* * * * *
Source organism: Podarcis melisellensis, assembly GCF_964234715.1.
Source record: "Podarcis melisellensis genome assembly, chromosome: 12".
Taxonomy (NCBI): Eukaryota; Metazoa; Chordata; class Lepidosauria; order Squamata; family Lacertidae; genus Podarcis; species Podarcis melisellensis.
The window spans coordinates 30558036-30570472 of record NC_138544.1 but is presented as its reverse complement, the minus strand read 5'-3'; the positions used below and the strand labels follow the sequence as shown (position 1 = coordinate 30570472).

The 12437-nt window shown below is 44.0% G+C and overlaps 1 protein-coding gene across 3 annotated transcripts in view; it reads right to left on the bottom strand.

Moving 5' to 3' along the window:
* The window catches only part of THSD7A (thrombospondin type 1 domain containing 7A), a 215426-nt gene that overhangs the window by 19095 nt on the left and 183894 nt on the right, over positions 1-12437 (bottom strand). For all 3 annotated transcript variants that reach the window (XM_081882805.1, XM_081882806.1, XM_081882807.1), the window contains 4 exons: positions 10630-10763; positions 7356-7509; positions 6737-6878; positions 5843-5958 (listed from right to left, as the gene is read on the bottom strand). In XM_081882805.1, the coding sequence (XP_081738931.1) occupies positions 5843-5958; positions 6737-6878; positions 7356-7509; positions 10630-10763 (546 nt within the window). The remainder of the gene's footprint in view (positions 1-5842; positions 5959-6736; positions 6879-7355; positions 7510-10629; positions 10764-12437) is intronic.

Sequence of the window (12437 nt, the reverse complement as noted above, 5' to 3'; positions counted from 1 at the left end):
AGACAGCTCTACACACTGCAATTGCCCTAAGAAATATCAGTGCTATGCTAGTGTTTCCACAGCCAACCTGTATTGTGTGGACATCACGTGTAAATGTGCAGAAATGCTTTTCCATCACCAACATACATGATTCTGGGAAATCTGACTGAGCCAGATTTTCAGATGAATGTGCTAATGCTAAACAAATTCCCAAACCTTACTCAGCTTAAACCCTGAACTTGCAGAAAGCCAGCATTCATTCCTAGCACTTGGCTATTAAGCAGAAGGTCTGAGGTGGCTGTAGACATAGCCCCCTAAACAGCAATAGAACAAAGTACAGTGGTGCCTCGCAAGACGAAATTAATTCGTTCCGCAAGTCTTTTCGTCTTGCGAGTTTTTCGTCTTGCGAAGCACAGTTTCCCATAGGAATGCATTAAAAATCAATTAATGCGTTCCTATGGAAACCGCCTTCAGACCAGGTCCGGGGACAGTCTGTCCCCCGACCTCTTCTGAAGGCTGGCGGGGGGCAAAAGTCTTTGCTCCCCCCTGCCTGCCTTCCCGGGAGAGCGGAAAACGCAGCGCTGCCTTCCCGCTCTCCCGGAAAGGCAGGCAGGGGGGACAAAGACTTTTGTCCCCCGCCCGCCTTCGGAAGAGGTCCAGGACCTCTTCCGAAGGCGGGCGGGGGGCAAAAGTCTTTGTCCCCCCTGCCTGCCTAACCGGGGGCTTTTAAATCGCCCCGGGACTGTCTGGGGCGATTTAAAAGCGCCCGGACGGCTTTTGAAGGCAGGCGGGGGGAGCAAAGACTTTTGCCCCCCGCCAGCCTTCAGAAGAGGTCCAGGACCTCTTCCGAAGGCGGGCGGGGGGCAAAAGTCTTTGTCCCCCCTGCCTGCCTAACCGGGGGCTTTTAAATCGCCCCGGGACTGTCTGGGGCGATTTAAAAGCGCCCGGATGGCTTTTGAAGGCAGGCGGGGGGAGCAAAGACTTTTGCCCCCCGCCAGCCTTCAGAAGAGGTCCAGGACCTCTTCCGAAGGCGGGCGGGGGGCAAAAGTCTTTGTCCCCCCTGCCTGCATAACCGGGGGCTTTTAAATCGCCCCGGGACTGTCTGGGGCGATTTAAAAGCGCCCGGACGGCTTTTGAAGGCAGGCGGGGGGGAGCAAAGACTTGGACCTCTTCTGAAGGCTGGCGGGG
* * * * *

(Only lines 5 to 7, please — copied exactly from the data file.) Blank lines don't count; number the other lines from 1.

The 12437-nt window shown below is 44.0% G+C and overlaps 1 protein-coding gene across 3 annotated transcripts in view; it reads right to left on the bottom strand.

Moving 5' to 3' along the window:
* The window catches only part of THSD7A (thrombospondin type 1 domain containing 7A), a 215426-nt gene that overhangs the window by 19095 nt on the left and 183894 nt on the right, over positions 1-12437 (bottom strand). For all 3 annotated transcript variants that reach the window (XM_081882805.1, XM_081882806.1, XM_081882807.1), the window contains 4 exons: positions 10630-10763; positions 7356-7509; positions 6737-6878; positions 5843-5958 (listed from right to left, as the gene is read on the bottom strand). In XM_081882805.1, the coding sequence (XP_081738931.1) occupies positions 5843-5958; positions 6737-6878; positions 7356-7509; positions 10630-10763 (546 nt within the window). The remainder of the gene's footprint in view (positions 1-5842; positions 5959-6736; positions 6879-7355; positions 7510-10629; positions 10764-12437) is intronic.